This is a blog post concerning the content of this article for my participation of a course in English at Karlstad University.
My first impressions from this article are heavily weighted since I studied Information Security this summer. Since companies are responsible for what their employees say and do, if not in court then still in the eye of the public, especially in such branches as security or medicine, obviously they must keep an eye on what these people do. Monitoring e-mail or web use shouldn’t be a foreign and scary concept; it’s no more unnatural than that your big brother keeps an eye on you to keep you from stealing apples because he knows he’ll get the blame.
We live in a society with constantly increasing access to information. Radio, TV, Internet and cell phones. It would be very naïve to think that we can reach all this information without simultaneously letting it reach us. Connecting to the Internet doesn’t just mean that you can access it, but also that it can access you. Similarly, not only can the employer access the employee’s blog, but the other way around.
The issue here isn’t privacy, I think. Things like mailing sensitive information or uploading stupid drunk pictures clearly associating to the company logo are obviously harmful to the company and should be monitored and punished.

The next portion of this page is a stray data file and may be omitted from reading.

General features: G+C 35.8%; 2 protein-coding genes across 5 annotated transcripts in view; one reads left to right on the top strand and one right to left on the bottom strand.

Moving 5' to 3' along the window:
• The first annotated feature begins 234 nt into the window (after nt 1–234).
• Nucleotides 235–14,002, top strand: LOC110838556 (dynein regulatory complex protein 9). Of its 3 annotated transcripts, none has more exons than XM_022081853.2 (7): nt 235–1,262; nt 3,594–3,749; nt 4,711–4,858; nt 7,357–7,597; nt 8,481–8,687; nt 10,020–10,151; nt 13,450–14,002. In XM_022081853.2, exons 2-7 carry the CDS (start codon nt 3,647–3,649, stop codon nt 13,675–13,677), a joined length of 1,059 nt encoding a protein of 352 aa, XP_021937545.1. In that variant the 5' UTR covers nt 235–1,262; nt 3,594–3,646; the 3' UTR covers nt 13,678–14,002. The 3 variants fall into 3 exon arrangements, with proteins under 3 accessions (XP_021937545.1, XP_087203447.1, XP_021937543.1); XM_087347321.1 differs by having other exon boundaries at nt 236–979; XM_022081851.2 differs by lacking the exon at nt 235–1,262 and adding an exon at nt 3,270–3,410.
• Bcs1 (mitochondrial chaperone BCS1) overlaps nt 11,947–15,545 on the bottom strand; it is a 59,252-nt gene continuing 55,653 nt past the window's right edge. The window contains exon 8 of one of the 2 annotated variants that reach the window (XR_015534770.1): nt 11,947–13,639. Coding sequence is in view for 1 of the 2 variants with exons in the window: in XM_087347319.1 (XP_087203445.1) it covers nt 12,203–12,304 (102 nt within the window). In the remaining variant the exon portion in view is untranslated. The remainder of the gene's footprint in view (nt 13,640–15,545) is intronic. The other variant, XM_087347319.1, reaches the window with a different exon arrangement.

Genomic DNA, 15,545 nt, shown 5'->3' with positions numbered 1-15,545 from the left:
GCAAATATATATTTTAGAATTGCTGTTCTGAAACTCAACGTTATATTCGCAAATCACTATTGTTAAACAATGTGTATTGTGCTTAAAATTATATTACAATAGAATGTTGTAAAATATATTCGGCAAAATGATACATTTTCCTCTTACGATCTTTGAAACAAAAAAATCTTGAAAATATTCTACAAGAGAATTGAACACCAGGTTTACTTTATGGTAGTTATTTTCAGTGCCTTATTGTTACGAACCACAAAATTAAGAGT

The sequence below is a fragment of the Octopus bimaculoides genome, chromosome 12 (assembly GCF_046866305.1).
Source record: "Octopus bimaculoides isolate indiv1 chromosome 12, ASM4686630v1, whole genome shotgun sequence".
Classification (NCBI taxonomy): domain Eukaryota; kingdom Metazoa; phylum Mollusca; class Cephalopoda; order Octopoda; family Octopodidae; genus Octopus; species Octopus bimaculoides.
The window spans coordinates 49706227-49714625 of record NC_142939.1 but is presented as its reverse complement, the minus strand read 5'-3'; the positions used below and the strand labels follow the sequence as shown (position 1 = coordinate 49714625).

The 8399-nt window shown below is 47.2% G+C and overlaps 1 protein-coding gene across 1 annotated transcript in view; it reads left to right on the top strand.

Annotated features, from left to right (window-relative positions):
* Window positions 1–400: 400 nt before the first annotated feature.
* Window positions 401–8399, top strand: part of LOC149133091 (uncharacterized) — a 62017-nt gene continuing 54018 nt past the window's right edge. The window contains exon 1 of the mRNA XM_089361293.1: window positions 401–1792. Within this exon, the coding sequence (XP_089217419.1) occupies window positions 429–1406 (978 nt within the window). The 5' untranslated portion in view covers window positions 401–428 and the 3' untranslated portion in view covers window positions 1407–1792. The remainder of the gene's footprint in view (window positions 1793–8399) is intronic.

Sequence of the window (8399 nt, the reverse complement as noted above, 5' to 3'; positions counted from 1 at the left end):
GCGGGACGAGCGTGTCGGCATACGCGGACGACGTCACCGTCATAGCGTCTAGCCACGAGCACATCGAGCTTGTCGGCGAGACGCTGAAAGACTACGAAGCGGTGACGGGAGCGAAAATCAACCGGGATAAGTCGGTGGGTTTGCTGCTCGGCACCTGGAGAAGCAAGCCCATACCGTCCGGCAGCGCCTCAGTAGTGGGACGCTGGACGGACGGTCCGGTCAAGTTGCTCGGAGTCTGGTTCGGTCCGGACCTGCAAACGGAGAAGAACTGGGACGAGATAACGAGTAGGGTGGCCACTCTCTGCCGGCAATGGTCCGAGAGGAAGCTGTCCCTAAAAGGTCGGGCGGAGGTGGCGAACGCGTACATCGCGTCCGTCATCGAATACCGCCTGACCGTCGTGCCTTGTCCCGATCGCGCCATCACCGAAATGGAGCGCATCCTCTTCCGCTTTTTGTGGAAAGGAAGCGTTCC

The issue instead might be, ironically, information. Someone not informed of what information is sensitive might very well mail it. Someone not thinking of that millions can access his photobucket album might not consider the harm in publishing the pictures there. But does that make it ok? The Information Security course taught me that the company has a legal responsibility to inform employees of things like these, but it is very vague to what degree. Handing out papers is enough in most cases, and then it’s on the employee if he hasn’t read it. How often do we dismiss bureaucratic papers, like license agreements, because “they’re so boring” or “they all say the same thing”? And how many of those papers could we reasonably be expected to read?
And the issue is even more difficult. Should an employee get to call in sick when he isn’t, once in a while? How often is once in a while? Would you respect a boss who lets it go every time? Or just once? Is it too harsh to never give a warning, but just fire the person? These aren’t exact sciences with exact answers; it’s judgment, morals, respect and responsibility. Should your co-worker tell your spouse that you're cheating? Does it matter if he discovers it by accidentally walking into a room, or accidentally opening your e-mail? The same old things, with new technology.
The one thing I do know is that it scares me to let people see and know my weaknesses, and that’s, to me, what privacy is very much about. The freedom of doing stupid things without anyone pointing and telling you how stupid it was. An instinct to keep secret the things that could harm us. And instincts, are they outdated remnants of an uninformed past, or the very core of being human?
I wonder though... I imagine privacy means different things if you ask an American, a Swede and a Japanese.
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